Yesterday, Oregon guard Sabrina Ionescu received her second Nancy Lieberman Award, which goes to the nation’s top point guard, and the Wade Trophy, which recognizes the best all-around Division I women’s basketball player.
Today, Ionescu looks to guide her team to its first-ever national championship game — during its first-ever Final Four appearance.
Although the Ducks have never won a game against any of the teams left in the NCAA Tournament, including an 0-3 mark against Baylor, they also hadn’t done a lot of other things before Ionescu (and her teammates) came to campus. From their first outright Pac-12 regular-season and tournament titles last season to Ionescu’s growing wealth of individual accolades, the Ducks have truly arrived on the national stage.
But while Baylor isn’t a Final Four mainstay like the teams on the other side of the bracket (Notre Dame and UConn), it does have experience that the Ducks don’t. The Lady Bears are 4-1 all-time in their Final Four appearances, with their most recent one coming as part of their 42-0 season in 2012.
It’s an all-new cast of players on both sides, of course, but that doesn’t mean there’s not a certain mentality on Baylor’s side pushing it toward continued dominance. Consider, also, that Oregon’s own 2011-12 season ended with a 15-16 record. While none of the Lady Bears have won a national title before, head coach Kim Mulkey has, and she’s eager to show them what it’s like to win it all.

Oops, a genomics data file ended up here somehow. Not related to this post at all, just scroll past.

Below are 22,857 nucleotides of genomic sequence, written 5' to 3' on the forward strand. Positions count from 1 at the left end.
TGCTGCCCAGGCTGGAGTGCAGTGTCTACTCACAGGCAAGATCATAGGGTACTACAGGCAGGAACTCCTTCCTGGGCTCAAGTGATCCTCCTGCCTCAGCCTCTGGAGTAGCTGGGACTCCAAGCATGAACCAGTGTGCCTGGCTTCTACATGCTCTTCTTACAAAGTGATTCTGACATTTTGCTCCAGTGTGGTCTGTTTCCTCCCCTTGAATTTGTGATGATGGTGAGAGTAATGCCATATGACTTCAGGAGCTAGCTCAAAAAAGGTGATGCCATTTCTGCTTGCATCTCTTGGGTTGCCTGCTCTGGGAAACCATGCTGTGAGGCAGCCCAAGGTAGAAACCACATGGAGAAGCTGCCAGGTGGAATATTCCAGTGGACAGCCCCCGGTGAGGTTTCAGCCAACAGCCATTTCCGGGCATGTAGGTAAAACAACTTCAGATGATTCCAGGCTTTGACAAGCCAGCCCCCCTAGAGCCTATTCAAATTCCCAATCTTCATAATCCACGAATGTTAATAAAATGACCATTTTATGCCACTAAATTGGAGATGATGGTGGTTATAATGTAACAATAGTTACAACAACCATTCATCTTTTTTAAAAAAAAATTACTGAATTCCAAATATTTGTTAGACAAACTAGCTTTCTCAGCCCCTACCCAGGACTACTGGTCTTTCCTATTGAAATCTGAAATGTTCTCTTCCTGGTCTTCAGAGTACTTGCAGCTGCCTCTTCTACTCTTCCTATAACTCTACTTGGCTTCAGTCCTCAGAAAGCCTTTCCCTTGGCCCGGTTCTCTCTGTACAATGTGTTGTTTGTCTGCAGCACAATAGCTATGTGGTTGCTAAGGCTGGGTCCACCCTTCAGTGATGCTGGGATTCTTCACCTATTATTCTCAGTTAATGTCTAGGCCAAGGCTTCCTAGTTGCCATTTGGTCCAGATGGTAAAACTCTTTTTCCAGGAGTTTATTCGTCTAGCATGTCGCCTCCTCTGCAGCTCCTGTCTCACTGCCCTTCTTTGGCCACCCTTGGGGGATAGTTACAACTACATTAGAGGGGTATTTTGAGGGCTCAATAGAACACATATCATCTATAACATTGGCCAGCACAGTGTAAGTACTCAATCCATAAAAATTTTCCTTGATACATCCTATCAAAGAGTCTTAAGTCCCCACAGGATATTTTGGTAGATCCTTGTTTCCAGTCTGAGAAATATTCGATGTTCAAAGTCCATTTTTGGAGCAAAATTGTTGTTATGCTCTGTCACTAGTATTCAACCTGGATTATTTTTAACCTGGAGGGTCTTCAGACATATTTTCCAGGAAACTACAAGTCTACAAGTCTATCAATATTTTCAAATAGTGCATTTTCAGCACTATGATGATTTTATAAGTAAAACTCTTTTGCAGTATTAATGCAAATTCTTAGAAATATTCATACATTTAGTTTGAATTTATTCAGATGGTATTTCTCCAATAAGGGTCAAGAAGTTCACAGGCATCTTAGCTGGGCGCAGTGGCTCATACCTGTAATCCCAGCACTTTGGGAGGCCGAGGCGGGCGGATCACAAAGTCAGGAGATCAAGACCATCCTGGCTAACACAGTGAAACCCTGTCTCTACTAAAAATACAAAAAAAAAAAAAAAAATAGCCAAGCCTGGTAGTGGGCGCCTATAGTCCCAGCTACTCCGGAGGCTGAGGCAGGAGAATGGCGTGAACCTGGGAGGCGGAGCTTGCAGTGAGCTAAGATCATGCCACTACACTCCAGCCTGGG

What to watch for: offense, defense, individual stardom
Looking at it one way, tonight’s game should be a high-scoring affair. Oregon ranks third in the nation in points per game to Baylor’s seventh, both averaging over 80 points. The Ducks’ last game saw them hit 88 points to outscore the nation’s second-best offensive team, Mississippi State, while Baylor hung up 85 points in their own Elite Eight game.
That said, Baylor ranks 10th in scoring defense, allowing 54.6 points per game on an NCAA-best 31.3 percent field-goal percentage defense. Against Iowa, the Lady Bears allowed just 53 points on 32.1 percent shooting — right at their averages.
Both teams also have plenty of individual high scorers, with each seeing four players hit double figures in their most recent games. DiDi Richards, especially, has had a strong last few games for Baylor. After averaging 6.2 points and 3.6 rebounds for the season up through the California game in the second round, Richards has amassed a 25-point, 6-rebound game against South Carolina and a 16-point, 10-rebound effort against Iowa.
Richards’ next big challenge will likely be shutting down Ionescu, whose own tournament performance featured her 18th career triple-double against Indiana among her four straight double-digit scoring efforts. Of course, those are just Ionescu’s four latest double-digit scoring efforts, as she’s hit that mark in all 37 of Oregon’s games this season.
Which team will break their national championship game-less rut and advance? The No. 1 overall seed can never be counted out, especially with the talent they possess. But an underdog with all the tools to take down the nation’s best cannot be overlooked, either.
NCAAW Tournament — Final Four (Game 1)
No. 1 Baylor Lady Bears vs. No. 2 Oregon Ducks
When: Friday, April 5, at 7 p.m. ET
Where: Amalie Arena, Tampa, FL
How to watch: ESPN2
NCAAW National Championship
When: Sunday, April 7, at 6 p.m. ET
Where: Amalie Arena, Tampa, FL
How to watch: ESPN, WatchESPN
More ways to watch the games
Want to watch in person? Final Four tickets can be found here.